I sat at my desk feeling a strange mixture of joy and sadness. As I examined the single sheet of notebook paper in my hands, I realized that I was holding my summer. Infused in every scrawl of ink that listed an experience I had in Door County were the sunsets on the water, the inside jokes, the crazy nights, and the drives through the county that have filled my time here. Now, as summer is winding down and I ready myself to say goodbye to the county that has been my home for these few whirlwind months, I’m taking some time to remember how I got to this point.
The summer started a little shaky. I found myself facing my first summer away from home, 10 (yes, 10) roommates, most of whom were relative strangers, little to no cell phone reception where I was staying, and a whole summer to get to know an unfamiliar county. There were times when I felt incredibly lonely and isolated; I missed my family. I missed my friends. I missed home. I even missed fast food. At work, I got my first angry letter to the editor – for my first assignment of the internship no less. Though I knew I shouldn’t let it get to me, it was hard not to feel shaken.
But gradually, things began to change. I got to know my roommates, I begrudgingly adjusted to the bad cell phone reception, one of my roommates picked up McDonalds for me whenever he was in Sturgeon Bay and vice versa, and I regained some journalistic confidence. I went to concerts and shows, and started to get acquainted with towns and villages. With every experience I had, the county started to feel more and more like home.
It was a home that I found to be multifaceted and completely unique. Door County is like no place that I have ever been before. It embodies a strange, but wonderful combination of Midwestern rusticity, involvement in the arts, friendliness, and a relaxed state of mind. Another roommate of mine said that “It is impossible not to feel like you’re on vacation here,” and I would have to agree. Everything about Door County – from the beaches to the sunsets, the live concerts to the mellow music on 106.9 The Lodge – makes life seem a little less heavy. There is a laid-back attitude that pervades everything, from entertainment venues to businesses. Interactions seem intimate, like all of the people here are old friends.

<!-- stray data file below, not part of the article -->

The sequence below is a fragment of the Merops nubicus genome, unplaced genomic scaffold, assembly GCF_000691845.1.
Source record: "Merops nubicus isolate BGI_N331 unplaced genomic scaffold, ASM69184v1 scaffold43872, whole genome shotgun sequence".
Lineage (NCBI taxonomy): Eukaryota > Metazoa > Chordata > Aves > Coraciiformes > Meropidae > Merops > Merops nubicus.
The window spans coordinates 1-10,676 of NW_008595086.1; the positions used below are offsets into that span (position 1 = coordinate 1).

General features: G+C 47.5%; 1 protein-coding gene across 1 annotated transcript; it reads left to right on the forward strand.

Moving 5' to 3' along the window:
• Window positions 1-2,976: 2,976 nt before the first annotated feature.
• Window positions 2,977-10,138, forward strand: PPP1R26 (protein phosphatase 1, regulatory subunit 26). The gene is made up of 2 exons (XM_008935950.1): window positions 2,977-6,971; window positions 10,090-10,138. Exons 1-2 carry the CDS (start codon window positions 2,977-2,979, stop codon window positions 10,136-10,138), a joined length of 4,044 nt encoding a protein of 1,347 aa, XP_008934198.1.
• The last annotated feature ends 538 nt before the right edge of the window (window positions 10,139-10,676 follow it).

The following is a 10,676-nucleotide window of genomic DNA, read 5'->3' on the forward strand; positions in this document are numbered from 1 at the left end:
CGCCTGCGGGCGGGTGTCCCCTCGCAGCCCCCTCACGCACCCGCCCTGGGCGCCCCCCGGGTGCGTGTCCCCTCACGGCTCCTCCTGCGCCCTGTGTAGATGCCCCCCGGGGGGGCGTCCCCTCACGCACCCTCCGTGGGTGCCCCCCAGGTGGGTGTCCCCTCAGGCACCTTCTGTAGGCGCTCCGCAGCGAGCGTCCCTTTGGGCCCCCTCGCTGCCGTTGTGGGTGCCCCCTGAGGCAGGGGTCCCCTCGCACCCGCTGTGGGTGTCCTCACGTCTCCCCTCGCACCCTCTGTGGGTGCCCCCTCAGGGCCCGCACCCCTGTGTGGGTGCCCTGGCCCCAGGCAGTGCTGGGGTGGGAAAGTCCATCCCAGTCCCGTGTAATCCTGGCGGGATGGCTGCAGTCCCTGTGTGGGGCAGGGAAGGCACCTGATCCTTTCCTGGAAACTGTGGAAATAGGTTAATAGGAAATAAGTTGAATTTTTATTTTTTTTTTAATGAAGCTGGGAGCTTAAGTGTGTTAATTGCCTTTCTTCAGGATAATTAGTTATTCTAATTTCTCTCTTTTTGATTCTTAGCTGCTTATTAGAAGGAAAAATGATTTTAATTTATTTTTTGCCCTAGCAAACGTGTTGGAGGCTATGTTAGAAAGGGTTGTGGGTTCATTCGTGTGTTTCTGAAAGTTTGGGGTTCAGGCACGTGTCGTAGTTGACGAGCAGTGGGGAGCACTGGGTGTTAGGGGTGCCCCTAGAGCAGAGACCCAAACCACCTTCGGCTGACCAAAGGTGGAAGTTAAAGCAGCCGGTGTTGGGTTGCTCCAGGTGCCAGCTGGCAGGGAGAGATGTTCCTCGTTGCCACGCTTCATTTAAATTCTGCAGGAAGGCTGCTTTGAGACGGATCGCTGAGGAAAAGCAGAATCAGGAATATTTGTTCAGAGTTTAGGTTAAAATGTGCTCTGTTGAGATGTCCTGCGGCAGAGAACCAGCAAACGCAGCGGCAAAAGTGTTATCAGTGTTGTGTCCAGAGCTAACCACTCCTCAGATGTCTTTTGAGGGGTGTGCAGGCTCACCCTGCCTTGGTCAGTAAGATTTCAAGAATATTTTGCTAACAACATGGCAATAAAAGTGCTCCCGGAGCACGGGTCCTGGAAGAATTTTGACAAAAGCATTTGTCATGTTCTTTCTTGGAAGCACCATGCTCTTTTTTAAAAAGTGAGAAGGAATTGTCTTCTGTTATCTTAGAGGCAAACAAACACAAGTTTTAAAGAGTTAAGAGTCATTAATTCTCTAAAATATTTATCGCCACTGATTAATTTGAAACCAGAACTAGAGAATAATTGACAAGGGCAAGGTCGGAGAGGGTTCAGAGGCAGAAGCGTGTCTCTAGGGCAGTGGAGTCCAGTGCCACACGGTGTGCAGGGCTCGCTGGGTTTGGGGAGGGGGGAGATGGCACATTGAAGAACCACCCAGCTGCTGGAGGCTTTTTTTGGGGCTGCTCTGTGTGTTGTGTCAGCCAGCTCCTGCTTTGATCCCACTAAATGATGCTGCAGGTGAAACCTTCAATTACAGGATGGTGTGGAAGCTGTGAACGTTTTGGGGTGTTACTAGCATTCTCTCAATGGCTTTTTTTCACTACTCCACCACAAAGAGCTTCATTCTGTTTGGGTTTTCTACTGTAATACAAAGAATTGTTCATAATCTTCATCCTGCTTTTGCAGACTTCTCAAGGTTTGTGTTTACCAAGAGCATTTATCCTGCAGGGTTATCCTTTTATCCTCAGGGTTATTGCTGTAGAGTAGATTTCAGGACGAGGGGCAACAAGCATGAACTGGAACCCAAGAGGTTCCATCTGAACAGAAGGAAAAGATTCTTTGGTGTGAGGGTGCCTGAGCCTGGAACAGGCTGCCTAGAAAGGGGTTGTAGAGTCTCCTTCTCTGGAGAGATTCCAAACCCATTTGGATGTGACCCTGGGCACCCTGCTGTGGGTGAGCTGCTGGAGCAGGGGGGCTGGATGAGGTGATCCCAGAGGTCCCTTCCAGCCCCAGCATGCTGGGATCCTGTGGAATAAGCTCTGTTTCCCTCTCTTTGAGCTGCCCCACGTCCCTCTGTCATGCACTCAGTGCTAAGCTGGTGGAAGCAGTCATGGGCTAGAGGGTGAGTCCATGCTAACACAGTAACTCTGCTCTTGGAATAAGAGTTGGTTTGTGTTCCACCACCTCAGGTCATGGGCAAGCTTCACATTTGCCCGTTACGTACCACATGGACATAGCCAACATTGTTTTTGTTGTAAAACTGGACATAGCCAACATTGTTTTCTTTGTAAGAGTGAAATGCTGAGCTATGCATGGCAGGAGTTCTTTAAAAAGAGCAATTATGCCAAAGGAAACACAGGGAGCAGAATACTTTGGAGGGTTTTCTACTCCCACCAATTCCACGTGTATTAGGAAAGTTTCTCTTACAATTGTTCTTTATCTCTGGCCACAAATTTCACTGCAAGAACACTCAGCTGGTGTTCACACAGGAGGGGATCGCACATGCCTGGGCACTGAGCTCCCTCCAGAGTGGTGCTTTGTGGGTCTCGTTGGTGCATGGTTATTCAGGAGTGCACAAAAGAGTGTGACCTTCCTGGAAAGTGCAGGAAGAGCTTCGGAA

I experienced my share of Door County friendliness while I was here, learning that the kindness of strangers can be our saving grace at times. When I locked my keys in my car at the Settlement farmers’ market, it was the kindness of the vendors and employees at Sweetie Pies who helped me through it. In my time of need, they offered me phones, a phone book, a place to wait, pie samples, and sympathetic words – simple gestures that meant the world to me and allowed me to finally get into contact with a co-worker who was nice enough to drive my spare key to me. In another instance, a mother and daughter who sat next to me at Door Shakespeare noticed my shivering and offered me one of their blankets.
I have also had the opportunity to meet some amazing people through work. I talked with Lori Meyer, who is teaching children how to play string instruments at the Door County String Academy and interviewed Brittany Jordt, who is telling the story of Rachel Corrie and spreading awareness of her tragic demise through her acting.